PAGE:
Amy Willshire/ August 10, 2019/ All posts, Dramatherapy or Dramatherapist/ 0 comments

I’m spending 10 days at the Edinburgh Fringe Festival and wanted to share my dramatherapy thoughts on some of the productions.

First in the spotlight “The Words Are There” by Nth Degree Productions.

In this one-man show we meet Mick as he recounts moments of his relationship with Trish (absent except for a mop as an avatar and a voice-over). The tender moments when they meet and fall in love, the funny moments where they find joy, the harrowing moments of emotional abuse and physically violence.

Both characters carry trauma from their past and although there are moments where they glimpse love, there are other moments when they hurt each other, especially when Trish is violent and abusive towards Mick.

Mick is a sweet but timid guy who talks with a stutter. He meets Trish who has experienced childhood abuse and domestic violence. Trish expects to be hit “I deserve it”. Mick does not hit her; he treats her kindly and lovingly. Trish initially responds by welcoming this affection and tenderness.

The piece beautifully shows the way Mick tries to care for Trish as he brushes the mops hair, dresses the mop, dances with the mop, kisses the mop, attaches a glove to the mop so he can hold her hand.

But Trish drinks, and sometimes when drunk she becomes abusive and violent. She taunts Mick. She hurts Mick. Even after violent outbreaks Mick tries to comfort and protect the mop representing Trish.

Trish may be hurting but Mick is too. In the stress of the relationship Mick loses the ability to speak his own truth. Ashamed and unable to ask for help; how does a man phone up Samaritans or the police to report that the girlfriend, who is shorter than him, is abusing him? Would they believe him? The Charity ManKind works with male victims of domestic abuse and report that half of men who experience this do not tell anybody.

Domestic Violence information

Often domestic abuse is framed as a “Women’s Issue”. Most domestic violence hostels or shelters are women-only spaces – where can you go if you are a male victim? There are currently only 50 male only spaces for male victims fleeing domestic abuse. This is now changing, in a parliamentary debate in the house of commons last month, Baroness Newlove said “We see and hear that male victims have limited access to safe accommodation. To address this, for the first time ever councils across England and Wales will be legally required to house securely all victims of domestic abuse and their children. Local authorities will also be legally required to assess the level of support needed in their area for such victims.” (Victims of Domestic Violence and Abuse, 06 June 2019). (As this is an Irish play being performed in Scotland I am particularly mindful that legislation for England and Wales is not broad enough.)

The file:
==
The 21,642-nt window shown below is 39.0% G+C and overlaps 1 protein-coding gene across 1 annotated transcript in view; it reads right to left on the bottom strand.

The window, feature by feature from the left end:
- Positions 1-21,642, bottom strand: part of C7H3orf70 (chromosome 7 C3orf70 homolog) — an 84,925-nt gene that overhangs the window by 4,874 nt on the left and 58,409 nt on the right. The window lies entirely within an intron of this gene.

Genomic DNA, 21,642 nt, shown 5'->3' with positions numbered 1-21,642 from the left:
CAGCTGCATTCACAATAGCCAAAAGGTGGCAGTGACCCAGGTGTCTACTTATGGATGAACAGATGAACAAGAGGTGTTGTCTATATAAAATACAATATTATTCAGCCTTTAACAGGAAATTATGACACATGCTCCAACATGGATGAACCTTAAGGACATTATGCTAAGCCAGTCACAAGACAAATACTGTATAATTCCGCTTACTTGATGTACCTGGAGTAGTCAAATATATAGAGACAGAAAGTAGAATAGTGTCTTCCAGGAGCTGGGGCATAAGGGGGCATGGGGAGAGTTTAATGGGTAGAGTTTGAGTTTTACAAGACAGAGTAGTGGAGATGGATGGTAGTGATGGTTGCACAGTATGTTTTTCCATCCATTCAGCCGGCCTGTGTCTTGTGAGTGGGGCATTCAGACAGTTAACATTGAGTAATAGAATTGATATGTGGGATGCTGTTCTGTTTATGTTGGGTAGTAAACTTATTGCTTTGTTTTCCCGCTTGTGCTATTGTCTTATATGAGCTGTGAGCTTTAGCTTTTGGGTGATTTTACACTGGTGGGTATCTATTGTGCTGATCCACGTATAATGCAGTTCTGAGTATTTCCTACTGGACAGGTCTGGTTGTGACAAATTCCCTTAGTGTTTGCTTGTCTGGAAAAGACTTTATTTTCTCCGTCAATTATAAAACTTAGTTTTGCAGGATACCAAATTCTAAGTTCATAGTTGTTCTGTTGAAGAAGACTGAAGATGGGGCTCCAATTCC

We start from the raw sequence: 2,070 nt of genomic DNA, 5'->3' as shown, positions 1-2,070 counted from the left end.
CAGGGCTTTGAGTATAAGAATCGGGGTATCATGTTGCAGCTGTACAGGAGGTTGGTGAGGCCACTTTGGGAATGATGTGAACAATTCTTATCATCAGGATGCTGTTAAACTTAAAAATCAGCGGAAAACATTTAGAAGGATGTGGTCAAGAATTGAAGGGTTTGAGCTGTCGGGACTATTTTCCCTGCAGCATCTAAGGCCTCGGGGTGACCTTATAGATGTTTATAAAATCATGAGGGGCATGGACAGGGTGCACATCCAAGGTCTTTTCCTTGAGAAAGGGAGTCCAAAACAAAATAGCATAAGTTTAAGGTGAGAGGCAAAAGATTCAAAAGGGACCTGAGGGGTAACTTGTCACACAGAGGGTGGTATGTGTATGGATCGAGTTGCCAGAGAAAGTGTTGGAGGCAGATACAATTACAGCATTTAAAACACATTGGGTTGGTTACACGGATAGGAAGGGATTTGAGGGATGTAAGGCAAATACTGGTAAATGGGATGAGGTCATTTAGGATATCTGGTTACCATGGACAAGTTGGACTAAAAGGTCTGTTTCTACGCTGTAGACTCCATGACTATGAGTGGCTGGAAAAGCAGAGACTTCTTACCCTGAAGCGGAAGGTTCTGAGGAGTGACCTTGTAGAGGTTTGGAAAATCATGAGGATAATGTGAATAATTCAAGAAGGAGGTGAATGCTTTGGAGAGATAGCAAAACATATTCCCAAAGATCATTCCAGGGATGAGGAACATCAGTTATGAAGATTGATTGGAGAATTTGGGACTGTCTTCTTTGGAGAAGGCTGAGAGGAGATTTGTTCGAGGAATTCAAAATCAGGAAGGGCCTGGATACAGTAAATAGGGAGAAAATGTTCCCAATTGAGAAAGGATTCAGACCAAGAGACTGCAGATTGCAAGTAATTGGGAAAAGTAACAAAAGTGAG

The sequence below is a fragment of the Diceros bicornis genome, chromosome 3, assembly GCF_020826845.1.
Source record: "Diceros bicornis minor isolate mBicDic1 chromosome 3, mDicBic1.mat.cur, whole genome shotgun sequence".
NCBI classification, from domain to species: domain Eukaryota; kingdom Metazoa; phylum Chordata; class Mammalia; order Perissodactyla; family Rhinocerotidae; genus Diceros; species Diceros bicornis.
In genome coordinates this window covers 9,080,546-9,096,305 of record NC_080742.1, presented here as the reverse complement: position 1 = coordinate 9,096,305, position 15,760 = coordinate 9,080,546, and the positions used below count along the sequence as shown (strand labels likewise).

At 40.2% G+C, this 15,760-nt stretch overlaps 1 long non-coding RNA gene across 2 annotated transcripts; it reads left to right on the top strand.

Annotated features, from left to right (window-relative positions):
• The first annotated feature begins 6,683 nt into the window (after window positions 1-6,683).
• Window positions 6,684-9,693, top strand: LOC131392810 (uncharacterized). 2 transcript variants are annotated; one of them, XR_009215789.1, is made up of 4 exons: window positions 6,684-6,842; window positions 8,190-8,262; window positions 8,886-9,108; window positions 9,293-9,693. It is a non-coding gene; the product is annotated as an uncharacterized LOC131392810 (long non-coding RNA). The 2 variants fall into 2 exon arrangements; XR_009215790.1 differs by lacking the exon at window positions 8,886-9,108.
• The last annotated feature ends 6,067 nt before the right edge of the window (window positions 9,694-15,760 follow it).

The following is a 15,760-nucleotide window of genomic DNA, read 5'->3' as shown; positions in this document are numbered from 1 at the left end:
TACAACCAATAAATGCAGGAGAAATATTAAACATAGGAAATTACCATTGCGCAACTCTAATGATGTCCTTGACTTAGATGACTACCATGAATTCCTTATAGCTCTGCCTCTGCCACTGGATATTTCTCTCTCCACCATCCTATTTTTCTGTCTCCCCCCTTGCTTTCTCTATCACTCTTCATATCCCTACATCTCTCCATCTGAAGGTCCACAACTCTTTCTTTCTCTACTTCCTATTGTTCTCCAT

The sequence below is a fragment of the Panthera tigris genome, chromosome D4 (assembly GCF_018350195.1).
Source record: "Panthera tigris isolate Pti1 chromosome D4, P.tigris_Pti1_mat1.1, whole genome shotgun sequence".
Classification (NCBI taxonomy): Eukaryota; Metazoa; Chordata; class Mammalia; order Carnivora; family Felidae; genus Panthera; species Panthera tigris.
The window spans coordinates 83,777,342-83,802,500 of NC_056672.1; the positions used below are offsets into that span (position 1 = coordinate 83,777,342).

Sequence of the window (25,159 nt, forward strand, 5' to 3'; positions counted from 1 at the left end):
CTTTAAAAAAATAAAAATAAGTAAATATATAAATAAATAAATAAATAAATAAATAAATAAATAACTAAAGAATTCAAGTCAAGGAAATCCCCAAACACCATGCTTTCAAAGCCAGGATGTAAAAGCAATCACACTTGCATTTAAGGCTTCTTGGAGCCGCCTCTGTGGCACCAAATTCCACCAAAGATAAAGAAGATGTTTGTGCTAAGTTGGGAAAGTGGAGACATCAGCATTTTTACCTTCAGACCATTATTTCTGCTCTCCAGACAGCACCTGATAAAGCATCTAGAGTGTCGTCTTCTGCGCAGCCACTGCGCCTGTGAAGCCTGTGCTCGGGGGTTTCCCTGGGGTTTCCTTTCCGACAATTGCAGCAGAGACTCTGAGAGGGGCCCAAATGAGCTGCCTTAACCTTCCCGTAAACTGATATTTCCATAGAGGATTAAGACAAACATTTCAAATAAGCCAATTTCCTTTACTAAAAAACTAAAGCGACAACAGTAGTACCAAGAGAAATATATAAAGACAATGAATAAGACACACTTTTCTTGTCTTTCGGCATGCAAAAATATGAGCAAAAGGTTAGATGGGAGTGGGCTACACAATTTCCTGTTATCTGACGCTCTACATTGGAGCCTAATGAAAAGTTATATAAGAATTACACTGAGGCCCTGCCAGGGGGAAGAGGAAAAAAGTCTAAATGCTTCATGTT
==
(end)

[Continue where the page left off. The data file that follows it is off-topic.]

One in four women and one in six men will experience domestic violence during their lifetime. So in a normal sized class of 30 school children that could be 4 girls and 3 boys who will one day experience abuse (defined as “Any incident or pattern of incidents of controlling, coercive or threatening behaviour, violence or abuse between those aged 16 or over who are or have been intimate partners or family members regardless of gender or sexuality”).

Just leave?

The play powerfully shows some of the complex reasons why a person may stay in an abusive relationship and juxtaposes the moments of abuse with other happier times of intimate connection. Despite being terrified of Trish, Mick still loves her and wants to care for her.

I noticed that the character Mick often took the blame for Trish’s worst behaviour “I’m sorry” was a prominent theme. I also noticed that they play needed to show why Trish was violent in a way which is often not required when the abuse is the other way around – a male who is violent is often portrayed as “just bad” but a female who is violent must be really hurting. Hurt people hurt people, but this influence is not a justification. I believe one of the reasons for therapy is to make sure the trauma stops here – “the pain which has been passed on to me will not be passed on to others. It stops here.” People can heal from trauma.

The play ends with Mick finding the words to finally express his truth, after 15 years with Trish.

These words written here do not do justice to the power and resonance of this play. Go and see it if you can.

Words Are There plays at theSpace @ Surgeons Hall until 24 August 2019.

Book tickets at:

If you have been living with domestic violence or abuse there is support available, whether you are the perpetrator or the victim or somewhere in between.

If you are a male victim of domestic abuse, get help:

ManKind Initiative: 01823 334244

Respect: 0808 801 0327 (also webchat service).

In an emergency phone the police: 999

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